Tudor_USCR

IMSA Sporting Rules released post-Daytona test

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The Roar Before the Rolex 24 test has just concluded from the Daytona International Speedway. We’ll delve into today’s times either later today or tomorrow.

Additionally as the test has ended, IMSA, sanctioning body for the TUDOR United SportsCar Championship, has just released the 2014 sporting rules package. We’ll be able to explain this in full detail later this week. For now, here’s the release as sent out by IMSA:

International Motor Sports Association (IMSA) officials delivered the 2014 sporting rules package to teams participating in the inaugural TUDOR United SportsCar Championship as Roar Before The Rolex 24 testing wrapped up at Daytona International Speedway.

“The final component of the merger between the American Le Mans Series presented by Tequila Patrón and the GRAND-AM Rolex Sports Car Series is now in place,” said Scot Elkins, IMSA vice president, competition and technical regulations. “Bringing together two series, which operated under markedly different rules, was a mammoth undertaking. We took advantage of the opportunity to closely examine the rules and procedures utilized by GRAND-AM and the previous iteration of IMSA to create a package that includes best practices from both.”

The 2014 IMSA Sporting Rules include many of the regulations and procedures announced last summer. Notable items introduced today include:

Points System/Procedures

  • The TUDOR Championship points system will be identical to the one utilized previously in the GRAND-AM Rolex Series, with 35 points for first, 32 for second, 30 for third, 28 for fourth and 26 for fifth. Sixth place is worth 25 points with each subsequent finishing position decreasing by one point.
  • Drivers can be entered to drive a maximum of two cars. Drivers will be eligible for championship points and awards in two different classes from the same race if they complete minimum driving requirements in each and do not exceed the maximum driving time. Drivers entered in two cars in the same class at the same event will only receive points in one of the cars and must declare that car no later than one hour prior to the event’s first official practice session.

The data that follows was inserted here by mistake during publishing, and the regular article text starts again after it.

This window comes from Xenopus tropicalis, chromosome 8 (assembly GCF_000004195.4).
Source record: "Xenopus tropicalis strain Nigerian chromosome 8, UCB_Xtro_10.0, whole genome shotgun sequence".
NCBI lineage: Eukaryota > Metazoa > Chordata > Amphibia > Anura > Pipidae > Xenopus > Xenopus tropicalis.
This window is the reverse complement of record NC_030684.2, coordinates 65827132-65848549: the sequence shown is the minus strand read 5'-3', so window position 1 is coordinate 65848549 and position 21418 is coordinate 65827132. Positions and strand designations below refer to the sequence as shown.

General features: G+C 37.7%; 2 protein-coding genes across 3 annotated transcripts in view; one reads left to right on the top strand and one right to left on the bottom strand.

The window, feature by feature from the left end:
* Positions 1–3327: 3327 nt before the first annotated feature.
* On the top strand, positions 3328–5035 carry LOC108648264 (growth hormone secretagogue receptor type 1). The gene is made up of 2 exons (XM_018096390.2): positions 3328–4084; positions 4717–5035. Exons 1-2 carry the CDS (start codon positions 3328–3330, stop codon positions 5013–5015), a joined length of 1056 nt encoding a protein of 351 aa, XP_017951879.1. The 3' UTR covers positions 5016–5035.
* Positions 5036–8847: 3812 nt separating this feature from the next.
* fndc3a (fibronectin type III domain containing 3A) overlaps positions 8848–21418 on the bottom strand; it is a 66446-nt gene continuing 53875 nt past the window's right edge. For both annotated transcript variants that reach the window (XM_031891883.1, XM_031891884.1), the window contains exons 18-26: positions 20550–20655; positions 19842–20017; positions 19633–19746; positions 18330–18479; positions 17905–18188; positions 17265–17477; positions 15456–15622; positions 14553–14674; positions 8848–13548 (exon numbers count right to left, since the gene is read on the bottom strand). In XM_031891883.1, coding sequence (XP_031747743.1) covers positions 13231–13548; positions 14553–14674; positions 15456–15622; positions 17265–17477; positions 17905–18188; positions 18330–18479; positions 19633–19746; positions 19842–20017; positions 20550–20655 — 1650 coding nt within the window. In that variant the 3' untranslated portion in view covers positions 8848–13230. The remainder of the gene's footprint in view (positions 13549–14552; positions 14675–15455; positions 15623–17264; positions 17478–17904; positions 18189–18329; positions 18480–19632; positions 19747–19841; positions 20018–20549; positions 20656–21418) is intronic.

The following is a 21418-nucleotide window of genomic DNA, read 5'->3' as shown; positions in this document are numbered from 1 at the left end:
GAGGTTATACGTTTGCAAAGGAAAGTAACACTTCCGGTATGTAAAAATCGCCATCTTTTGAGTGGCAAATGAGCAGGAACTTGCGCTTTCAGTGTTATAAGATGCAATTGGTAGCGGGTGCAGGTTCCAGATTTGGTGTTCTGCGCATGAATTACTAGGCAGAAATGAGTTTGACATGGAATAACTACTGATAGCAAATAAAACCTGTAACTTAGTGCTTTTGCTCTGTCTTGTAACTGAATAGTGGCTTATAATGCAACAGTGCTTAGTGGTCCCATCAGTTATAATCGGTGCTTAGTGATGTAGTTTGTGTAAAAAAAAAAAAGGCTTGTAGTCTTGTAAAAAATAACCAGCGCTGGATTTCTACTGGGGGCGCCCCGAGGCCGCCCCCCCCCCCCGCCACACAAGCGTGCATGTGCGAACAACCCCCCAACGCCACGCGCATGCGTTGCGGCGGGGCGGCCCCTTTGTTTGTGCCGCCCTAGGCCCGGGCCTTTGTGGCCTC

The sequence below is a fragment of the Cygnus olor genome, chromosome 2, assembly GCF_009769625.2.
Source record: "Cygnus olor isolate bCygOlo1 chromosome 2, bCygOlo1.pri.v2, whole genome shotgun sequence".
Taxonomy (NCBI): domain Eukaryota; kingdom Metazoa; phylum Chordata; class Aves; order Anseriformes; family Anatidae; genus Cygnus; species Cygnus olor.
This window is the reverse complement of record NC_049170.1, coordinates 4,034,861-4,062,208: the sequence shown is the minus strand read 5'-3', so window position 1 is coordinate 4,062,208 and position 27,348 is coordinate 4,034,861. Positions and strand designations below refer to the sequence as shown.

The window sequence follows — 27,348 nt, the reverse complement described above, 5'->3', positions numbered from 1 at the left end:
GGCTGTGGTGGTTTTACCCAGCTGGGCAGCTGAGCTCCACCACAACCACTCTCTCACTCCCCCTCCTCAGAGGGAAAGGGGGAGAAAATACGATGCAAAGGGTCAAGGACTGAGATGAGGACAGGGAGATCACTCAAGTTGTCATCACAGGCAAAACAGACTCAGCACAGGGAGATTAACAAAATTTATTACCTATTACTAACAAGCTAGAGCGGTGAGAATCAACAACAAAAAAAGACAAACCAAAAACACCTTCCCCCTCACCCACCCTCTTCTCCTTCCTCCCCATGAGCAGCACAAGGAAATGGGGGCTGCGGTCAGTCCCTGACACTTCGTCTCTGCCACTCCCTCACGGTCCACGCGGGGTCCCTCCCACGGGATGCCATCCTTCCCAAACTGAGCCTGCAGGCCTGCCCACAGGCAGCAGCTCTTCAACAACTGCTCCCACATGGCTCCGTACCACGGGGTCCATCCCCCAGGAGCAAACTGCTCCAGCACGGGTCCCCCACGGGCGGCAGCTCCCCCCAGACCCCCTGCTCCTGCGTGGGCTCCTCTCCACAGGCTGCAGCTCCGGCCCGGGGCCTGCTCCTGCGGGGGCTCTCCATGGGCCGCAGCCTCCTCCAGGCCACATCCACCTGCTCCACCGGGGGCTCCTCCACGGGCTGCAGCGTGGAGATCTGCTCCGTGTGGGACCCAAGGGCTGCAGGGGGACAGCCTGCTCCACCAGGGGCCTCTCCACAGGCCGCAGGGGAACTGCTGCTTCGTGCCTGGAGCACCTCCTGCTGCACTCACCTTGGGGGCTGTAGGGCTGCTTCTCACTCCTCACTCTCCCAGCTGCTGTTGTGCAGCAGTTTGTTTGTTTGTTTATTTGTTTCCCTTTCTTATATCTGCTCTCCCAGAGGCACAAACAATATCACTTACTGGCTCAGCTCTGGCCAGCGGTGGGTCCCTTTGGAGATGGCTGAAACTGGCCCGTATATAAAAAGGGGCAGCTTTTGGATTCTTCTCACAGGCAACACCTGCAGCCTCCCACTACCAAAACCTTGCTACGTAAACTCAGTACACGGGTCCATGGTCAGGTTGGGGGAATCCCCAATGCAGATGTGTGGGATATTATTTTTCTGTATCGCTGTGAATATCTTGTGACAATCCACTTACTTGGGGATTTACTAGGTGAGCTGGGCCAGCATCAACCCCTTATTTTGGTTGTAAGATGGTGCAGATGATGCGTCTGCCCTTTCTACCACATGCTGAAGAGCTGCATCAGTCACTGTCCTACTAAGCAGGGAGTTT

• Drivers must participate in at least one practice, qualifying or warm-up session in every car in which they are nominated. They must complete at least three laps during a scheduled night practice for every event run partly at night in order to drive at night in the race.
  • Any car found out of compliance with the rules may be removed from consideration for prize money and points and other finishers advance accordingly.

Qualifying Procedures

  • Different drivers are eligible to qualify and start the race, similar to the procedure previously used by the ALMS. Starting drivers must be nominated no later than 30 minutes after qualifying ends.
  • Drivers causing a red-flag stoppage during qualifying will lose their fastest timed lap in the session. Drivers involved in incidents that cause qualifying to be abandoned will be placed at the rear of the starting grid.

Race Procedures

  • Cars must remain in position within their starting column until after they cross the starting line after the green flag is displayed. On restarts, overtaking may commence at the display of the green flag.
  • Pits will be closed at the time a full-course caution is announced.
  • If deemed appropriate, the race director shall authorize a pass-around for any car that has its class leader behind it.
  • P and PC cars will be permitted to pit on the first lap after the pits are declared open. Only GTLM and GTD cars are permitted to pit on the subsequent lap. Any car is permitted to pit after the first two class-specific opportunities are concluded.
  • Race control will authorize a Lap Down Wave By for any car behind the safety car that was not on the lead lap at the time of a full-course caution that is ahead of the first car in their class on the lead lap at the time of the full-course caution.